EMS agencies must embrace, adapt to constant change
A growing population with more chronically ill patients and budget pressures demands all EMS agencies work diligently to provide appropriate services to their community
The nature of public safety is in flux and has always been. Few people, with the exception of a baby with a wet diaper, like or embrace change.
Agencies have to respond appropriately to a constantly changing operational environment, matching resources and supply to the demands of the workplace. Perhaps EMS organizations are the best example of this dynamic.
The argument between city leaders and fire union officials in Sacramento on how to staff their EMS units is emblematic. How do organizations faced with multiple pressures of budget, staffing and call volume respond in a way that is ethically most appropriate?
The nature of the fire service has been changing for decades. Since the 1973 publication of "America Burning," the landmark position paper on the importance of fire prevention, the occurrence of fatal fires in the United States has declined significantly. Much of the success comes from the efforts of the fire service through increased building regulations, better code enforcement, sprinkler system installation and innovations in fire suppression technology.
Simultaneously, as the population grows older and arguably less healthy, the calls for EMS service have steadily climbed. Many fire agencies have responded appropriately by placing greater emphasis on EMS duties while maintaining fire protection services. But the costs of both can be high to taxpayers, with little evidence supporting better patient outcomes. In other instances, poor implementation of EMS services has led to expensive models which may not significantly improve community health overall.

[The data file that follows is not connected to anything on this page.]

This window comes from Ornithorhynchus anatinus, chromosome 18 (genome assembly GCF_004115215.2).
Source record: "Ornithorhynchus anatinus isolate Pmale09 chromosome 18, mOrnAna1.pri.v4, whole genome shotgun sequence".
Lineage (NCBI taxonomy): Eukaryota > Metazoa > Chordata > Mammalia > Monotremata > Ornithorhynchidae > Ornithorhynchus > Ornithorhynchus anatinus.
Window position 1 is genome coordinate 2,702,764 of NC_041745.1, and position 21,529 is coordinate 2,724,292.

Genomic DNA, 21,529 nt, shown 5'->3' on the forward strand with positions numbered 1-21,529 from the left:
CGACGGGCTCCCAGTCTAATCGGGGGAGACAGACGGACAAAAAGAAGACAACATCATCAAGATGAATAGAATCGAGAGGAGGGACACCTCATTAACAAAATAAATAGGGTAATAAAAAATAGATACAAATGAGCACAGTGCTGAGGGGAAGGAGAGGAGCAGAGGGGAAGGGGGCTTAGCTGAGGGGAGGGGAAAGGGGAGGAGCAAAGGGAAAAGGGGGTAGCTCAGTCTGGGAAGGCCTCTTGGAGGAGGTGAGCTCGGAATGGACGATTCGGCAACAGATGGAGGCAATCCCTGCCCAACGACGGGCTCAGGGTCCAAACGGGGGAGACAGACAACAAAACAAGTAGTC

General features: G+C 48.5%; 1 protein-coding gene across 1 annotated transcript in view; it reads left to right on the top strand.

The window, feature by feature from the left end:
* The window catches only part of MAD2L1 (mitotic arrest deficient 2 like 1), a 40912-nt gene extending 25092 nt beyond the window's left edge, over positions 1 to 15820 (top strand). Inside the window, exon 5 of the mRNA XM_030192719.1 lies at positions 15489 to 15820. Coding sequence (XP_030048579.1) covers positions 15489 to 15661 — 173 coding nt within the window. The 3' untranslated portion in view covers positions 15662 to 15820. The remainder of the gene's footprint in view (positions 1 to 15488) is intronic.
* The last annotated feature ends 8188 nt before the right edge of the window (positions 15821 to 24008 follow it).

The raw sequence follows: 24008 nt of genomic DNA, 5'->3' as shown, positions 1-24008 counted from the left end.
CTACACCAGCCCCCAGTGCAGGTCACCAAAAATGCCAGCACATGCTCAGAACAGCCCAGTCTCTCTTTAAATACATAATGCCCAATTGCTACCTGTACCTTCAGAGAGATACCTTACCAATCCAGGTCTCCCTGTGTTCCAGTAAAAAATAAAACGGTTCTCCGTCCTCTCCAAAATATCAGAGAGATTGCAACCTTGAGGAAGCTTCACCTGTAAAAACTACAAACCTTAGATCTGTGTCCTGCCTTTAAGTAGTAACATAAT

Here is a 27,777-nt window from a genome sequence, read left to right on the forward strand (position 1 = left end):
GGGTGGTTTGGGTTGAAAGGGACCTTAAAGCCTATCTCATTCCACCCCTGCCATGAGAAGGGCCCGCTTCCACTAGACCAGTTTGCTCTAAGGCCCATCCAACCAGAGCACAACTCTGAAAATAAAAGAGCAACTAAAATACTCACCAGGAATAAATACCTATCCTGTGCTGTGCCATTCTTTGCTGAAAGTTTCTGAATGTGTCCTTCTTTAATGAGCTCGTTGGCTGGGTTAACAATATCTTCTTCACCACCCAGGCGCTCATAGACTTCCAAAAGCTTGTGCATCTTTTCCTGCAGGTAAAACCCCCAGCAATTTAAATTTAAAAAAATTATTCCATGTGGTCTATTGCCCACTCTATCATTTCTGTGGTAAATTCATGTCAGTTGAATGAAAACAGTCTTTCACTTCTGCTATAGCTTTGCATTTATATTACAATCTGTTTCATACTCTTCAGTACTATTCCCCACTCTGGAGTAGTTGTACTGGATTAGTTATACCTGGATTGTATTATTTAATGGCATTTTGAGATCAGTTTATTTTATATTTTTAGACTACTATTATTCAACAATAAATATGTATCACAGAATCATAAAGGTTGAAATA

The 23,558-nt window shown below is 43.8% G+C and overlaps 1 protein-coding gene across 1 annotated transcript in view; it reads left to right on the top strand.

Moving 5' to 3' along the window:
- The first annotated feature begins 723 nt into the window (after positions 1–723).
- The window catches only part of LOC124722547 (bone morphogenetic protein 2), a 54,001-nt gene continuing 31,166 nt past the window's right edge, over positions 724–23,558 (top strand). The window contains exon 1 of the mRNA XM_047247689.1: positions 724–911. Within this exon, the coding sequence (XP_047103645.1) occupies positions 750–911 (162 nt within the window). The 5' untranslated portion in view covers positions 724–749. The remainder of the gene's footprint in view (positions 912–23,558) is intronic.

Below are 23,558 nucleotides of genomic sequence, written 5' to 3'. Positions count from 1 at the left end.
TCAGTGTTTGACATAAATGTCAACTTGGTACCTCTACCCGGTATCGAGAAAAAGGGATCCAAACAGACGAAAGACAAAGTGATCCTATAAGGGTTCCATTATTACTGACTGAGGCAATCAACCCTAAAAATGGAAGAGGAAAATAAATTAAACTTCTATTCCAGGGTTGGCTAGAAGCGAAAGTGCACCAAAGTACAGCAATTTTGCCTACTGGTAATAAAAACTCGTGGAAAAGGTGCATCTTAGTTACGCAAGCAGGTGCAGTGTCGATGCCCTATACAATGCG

The fire service is not the only segment of the health care industry trying to respond or adapt to change. EMS agencies, both public and private, struggle to maintain funding in a dwindling reimbursement market. While community paramedicine projects are proving their effectiveness in improving community health while reducing the cost of service, some EMS organizations and providers believe that emergency response should be their only function.
I don’t advocate for one type of system or another. I’ve seen plenty of great fire-based, third service and private EMS providers perform tremendous work in protecting and serving their communities.
I’ve also seen numerous agencies of all types fail to accomplish their mission because they lose sight of it. The only constant in life is change. EMS agencies must embrace that and work diligently to provide appropriate services in a responsible and ethical manner.